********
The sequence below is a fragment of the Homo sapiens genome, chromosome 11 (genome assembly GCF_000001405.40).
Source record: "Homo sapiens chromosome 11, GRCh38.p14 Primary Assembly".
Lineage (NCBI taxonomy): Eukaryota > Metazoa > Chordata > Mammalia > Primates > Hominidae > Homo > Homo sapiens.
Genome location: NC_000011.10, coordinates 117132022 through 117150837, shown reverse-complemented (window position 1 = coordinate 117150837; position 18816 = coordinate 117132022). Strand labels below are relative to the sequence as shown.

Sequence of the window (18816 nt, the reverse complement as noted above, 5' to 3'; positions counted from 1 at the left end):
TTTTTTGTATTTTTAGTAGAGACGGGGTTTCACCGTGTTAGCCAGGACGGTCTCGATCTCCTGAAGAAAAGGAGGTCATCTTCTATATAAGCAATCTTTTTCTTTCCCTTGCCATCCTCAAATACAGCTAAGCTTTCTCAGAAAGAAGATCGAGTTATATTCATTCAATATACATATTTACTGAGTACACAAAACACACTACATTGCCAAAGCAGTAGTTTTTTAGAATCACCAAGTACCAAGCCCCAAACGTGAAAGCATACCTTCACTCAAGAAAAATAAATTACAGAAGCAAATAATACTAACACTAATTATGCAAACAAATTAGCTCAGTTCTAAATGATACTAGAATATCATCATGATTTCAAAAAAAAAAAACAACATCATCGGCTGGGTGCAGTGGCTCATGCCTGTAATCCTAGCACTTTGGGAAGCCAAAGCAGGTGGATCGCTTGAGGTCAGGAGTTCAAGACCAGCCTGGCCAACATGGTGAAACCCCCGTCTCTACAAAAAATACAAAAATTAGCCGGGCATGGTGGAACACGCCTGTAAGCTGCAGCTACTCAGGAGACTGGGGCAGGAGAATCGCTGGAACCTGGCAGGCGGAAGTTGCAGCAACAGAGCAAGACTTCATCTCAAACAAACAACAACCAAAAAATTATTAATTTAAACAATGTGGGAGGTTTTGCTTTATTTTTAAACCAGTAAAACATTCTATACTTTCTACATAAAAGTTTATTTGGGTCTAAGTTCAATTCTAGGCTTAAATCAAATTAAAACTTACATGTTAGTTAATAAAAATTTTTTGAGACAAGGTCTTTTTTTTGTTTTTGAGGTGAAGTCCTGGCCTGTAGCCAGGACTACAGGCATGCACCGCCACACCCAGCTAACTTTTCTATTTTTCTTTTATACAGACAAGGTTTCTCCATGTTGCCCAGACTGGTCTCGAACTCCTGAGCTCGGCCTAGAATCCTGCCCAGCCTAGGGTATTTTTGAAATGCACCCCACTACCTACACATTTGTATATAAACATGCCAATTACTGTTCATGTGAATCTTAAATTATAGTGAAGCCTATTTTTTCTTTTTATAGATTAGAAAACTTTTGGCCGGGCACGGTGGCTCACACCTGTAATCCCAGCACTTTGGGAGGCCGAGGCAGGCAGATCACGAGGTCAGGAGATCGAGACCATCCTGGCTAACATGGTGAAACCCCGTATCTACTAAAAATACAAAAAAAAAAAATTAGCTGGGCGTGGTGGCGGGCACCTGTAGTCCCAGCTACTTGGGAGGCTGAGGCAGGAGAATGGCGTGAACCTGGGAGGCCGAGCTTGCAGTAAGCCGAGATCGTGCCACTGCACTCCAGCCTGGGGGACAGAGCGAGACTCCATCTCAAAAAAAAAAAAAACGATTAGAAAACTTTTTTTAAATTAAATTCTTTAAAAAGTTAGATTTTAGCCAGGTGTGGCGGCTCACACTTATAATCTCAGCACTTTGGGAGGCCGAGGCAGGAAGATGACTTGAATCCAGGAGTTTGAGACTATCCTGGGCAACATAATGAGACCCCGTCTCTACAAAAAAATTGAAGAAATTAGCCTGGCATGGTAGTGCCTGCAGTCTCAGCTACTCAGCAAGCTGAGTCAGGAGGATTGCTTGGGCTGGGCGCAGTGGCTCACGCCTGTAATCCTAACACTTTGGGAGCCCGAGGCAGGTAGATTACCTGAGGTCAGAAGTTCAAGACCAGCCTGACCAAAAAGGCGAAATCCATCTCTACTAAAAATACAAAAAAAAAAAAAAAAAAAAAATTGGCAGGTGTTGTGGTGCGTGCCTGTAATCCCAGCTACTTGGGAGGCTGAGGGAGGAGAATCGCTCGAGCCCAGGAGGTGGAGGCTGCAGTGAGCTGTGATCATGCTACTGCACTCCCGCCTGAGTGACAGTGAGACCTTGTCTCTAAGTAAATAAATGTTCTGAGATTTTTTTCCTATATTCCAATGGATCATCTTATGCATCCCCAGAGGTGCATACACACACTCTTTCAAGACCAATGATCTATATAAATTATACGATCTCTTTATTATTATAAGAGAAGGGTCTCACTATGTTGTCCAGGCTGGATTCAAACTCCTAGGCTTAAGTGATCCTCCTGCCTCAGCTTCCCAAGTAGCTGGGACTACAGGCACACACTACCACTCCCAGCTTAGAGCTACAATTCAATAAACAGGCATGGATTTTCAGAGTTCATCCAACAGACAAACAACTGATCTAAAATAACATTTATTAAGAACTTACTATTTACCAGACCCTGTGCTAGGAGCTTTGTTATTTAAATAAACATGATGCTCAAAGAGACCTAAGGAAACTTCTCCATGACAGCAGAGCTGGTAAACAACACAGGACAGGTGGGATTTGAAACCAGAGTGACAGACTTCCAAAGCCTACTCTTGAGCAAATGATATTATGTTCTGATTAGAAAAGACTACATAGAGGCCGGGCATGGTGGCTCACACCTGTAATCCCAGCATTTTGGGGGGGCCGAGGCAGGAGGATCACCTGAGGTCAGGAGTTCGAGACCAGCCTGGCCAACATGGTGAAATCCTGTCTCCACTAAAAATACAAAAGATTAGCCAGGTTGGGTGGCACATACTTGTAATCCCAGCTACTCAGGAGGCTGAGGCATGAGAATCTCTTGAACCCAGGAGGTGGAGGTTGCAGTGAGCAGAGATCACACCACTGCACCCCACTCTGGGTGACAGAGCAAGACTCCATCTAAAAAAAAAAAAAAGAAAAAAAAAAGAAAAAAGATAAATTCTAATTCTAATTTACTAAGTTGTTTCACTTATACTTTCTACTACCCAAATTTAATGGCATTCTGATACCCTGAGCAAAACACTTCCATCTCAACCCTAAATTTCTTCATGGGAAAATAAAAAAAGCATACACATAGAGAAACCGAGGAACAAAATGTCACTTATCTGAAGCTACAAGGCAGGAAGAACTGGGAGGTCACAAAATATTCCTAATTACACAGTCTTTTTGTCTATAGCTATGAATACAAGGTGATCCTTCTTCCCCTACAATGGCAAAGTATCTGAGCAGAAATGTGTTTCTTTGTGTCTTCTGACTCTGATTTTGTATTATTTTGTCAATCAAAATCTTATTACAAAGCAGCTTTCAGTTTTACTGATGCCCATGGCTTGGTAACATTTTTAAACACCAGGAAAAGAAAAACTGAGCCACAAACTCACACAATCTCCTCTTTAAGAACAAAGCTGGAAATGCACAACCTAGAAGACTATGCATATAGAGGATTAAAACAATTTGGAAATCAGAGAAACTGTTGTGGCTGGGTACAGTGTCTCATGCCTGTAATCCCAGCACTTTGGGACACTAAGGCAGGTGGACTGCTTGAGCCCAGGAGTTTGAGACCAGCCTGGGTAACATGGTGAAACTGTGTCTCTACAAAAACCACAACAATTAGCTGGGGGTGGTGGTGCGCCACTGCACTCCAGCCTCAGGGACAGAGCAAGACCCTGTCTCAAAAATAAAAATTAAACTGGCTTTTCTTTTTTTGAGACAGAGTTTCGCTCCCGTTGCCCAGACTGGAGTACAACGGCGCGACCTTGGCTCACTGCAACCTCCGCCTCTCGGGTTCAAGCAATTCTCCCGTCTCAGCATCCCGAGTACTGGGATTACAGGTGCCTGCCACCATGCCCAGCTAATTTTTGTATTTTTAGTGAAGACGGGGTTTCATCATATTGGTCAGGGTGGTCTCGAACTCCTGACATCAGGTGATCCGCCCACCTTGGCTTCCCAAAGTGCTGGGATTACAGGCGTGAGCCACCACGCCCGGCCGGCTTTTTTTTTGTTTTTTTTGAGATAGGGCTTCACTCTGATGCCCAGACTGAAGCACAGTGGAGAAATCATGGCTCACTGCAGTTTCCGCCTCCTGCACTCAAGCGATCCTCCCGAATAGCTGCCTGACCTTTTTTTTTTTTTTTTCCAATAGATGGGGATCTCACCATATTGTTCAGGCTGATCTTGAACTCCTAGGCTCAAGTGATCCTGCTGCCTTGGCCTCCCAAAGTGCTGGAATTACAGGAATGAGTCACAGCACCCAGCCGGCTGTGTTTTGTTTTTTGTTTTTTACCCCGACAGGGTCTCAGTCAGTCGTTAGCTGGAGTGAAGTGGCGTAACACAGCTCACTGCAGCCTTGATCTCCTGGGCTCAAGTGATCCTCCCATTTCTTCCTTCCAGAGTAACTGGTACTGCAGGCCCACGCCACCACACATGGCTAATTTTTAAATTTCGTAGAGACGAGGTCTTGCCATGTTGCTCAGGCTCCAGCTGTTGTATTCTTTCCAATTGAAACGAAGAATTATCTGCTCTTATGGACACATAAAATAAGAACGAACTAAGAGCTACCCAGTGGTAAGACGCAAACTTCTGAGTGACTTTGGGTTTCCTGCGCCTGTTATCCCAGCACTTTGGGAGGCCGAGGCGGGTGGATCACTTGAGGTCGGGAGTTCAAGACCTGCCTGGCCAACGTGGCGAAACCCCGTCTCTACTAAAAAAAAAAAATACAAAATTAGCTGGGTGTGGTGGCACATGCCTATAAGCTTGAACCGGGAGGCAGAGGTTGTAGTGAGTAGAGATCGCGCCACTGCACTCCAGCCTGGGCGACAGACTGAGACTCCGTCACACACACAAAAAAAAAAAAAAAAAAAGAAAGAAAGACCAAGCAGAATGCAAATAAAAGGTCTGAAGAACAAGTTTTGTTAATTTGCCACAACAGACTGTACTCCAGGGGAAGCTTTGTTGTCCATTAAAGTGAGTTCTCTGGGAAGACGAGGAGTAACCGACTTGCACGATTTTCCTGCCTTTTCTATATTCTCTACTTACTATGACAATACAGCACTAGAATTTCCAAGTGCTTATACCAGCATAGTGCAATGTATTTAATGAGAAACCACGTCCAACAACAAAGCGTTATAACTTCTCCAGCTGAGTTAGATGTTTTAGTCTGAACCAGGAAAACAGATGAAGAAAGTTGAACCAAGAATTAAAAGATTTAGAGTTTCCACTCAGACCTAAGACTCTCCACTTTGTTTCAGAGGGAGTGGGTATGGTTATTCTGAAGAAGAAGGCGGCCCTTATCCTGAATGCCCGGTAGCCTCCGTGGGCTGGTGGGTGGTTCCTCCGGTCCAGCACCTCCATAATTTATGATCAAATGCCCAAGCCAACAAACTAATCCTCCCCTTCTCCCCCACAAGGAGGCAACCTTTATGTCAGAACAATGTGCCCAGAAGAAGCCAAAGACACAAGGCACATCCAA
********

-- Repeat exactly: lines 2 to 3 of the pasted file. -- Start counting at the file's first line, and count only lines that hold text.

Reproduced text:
Source record: "Homo sapiens chromosome 11, GRCh38.p14 Primary Assembly".
Lineage (NCBI taxonomy): Eukaryota > Metazoa > Chordata > Mammalia > Primates > Hominidae > Homo > Homo sapiens.